Ah Wei of Singapore

March 16, 2015 - single portrait

It was the first time that I took pictures with my Hasselblad 500C/M around the housing blocks in Holland Village in Singapore. I realized that all the apartments were empty and Ah Wei and his team were putting up fences to block people from walking in. I talked to him for a bit and asked if I could spend a bit of time and take photos of this little ghost town. I also took a portrait of him without the knowledge that i would start the 100strangers project one day.

The blocks of the HDB (housing and development board) shape the image of Singapore once you leave the central area. The little satellite towns were built to contain full infrastructure and were thought to reproduce village life by means of “vertical” integration. The blocks around the Holland Village area are some of the oldest blocks built in the sixties. When Singapore became independent in 1959 the housing situation was a disaster. Most people lived in some of the worst slums in South-East Asia or in densely populated shop houses along the Singapore River. A low construction rate in the private sector as well as the damages of World War II made the situation even worse. In 1960 the Housing and Development Board was founded with the aim to built as many low-cost housing units as possible. In the beginning it wasn’t easy to convince the people living in the squatter settlements. It was only after the Bukit Ho Swee fire in 1961 that HDB’s efficiency won the people over.

Singapore_roll1_006In the years to come entire new towns like Woodlands, Pasir Ris and Tampines were built in Singapore to host the ever increasing population. The HDB program enabled a large number of Singaporeans an affordable way to live in their own property. It also seemed to have boosted the nation’s pride and helped racial integration of the Chinese, Malay and Indian population. I had lived for five years in Singapore and I know people who lived in the squatter settlements. I know their pride they feel for what their country and they have achieved throughout the short history of Singapore. These people lived in the blocks that are up for being demolished now.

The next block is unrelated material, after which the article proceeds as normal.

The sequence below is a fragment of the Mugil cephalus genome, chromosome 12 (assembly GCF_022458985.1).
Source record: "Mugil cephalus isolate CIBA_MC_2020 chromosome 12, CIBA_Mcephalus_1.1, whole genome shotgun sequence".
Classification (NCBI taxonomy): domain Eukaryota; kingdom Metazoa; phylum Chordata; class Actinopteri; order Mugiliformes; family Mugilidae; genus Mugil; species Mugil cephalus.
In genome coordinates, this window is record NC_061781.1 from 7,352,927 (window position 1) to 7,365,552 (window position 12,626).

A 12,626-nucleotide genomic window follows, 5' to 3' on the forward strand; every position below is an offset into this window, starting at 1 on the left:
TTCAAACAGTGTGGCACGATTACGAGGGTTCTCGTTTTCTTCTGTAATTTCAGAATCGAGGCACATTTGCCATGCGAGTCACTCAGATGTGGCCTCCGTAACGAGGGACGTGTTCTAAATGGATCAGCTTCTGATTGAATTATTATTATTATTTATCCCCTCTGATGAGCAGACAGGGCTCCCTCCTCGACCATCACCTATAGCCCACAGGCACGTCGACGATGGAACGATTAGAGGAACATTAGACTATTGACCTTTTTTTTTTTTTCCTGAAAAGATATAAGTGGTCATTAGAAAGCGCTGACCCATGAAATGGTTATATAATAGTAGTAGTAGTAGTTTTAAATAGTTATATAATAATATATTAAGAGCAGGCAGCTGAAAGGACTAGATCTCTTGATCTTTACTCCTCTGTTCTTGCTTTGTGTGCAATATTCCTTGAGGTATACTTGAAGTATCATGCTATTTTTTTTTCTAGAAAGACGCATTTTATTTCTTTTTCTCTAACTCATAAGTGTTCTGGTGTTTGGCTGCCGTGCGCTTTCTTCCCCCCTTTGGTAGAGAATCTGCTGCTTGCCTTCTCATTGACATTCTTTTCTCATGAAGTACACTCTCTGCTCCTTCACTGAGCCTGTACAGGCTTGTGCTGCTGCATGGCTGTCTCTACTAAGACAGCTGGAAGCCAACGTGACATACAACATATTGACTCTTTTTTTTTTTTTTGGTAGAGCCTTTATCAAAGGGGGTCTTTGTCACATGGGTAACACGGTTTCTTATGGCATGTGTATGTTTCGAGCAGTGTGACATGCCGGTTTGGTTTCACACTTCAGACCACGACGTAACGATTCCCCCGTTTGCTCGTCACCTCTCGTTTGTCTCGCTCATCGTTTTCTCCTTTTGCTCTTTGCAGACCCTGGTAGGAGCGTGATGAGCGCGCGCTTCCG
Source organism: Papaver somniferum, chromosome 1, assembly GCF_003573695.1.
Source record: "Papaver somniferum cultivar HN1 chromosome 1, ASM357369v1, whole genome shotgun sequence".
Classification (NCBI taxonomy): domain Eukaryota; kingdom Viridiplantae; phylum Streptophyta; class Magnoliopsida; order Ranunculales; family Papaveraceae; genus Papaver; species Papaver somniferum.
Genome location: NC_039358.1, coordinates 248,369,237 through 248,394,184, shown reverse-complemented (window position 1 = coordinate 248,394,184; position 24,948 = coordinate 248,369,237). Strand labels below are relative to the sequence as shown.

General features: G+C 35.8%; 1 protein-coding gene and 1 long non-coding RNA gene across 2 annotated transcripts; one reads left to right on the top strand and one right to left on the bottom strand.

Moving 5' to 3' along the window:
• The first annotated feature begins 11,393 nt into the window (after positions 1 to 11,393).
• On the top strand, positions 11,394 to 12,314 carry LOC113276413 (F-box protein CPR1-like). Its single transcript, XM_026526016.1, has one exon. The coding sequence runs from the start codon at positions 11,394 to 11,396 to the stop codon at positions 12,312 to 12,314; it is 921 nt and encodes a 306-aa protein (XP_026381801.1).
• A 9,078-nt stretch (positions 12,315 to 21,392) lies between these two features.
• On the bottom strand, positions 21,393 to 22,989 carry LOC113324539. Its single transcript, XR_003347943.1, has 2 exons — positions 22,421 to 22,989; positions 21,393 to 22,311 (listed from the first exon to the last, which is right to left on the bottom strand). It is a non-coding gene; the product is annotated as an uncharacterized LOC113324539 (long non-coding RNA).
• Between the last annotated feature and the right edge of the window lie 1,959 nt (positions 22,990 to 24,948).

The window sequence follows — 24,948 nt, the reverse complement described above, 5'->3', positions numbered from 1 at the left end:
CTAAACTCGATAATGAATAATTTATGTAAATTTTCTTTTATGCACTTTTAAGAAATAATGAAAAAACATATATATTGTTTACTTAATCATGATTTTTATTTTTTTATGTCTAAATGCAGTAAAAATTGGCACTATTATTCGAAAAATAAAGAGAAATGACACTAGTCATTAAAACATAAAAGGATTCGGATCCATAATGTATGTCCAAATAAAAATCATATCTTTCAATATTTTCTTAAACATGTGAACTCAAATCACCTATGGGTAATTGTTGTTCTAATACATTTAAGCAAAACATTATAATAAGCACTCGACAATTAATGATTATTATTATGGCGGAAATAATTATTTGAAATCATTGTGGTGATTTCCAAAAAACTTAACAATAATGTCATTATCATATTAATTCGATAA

Ah Wei and I are from a different generation. We both feel somehow that these houses, old and ugly looking, need to be replaced by something fulfilling the demand for more luxury and less function. Yet, there is a feeling of sadness too. Every room behind a window has got its own story of happiness and sadness, of birth, making love and death, of childhood and of being adults. The “void” decks underneath the houses hosted weddings, birthdays and funerals. Kids used to play there and the elderly met for a talk. Business was done here. Friendships started and broke up right here as well.

It’s all gone by now and new history will be written. Singapore changes its face quickly and it will be remembered for the Marina Bay Sands Hotel, the Singapore Flyer, the first Formula 1 night race and when you sit in the New Asia Bar on top of the Swiss Hotel having a drink, you will see most of it and you might see an old HDB block as well where the people live who made this little proud nation.



› tags: 100strangers / 100strangers.info / film photography / hasselblad / Kodak TriX / singapore /


  1. What a great post, Ijon. I think you just set – again! – the benchmark for both writing about and photographing strangers, by capturing a whole chunk of the world surrounding a person… I like it a lot. Inspiring.

    • IjonTichy says:

      Hi Olga,
      thanks for your encouraging words. In the end I found myself to be a bit patriotic 🙂 Singapore is a phenomena that can only be understood when you live there and meet the locals … It’s a complex story like a snake with eight heads.

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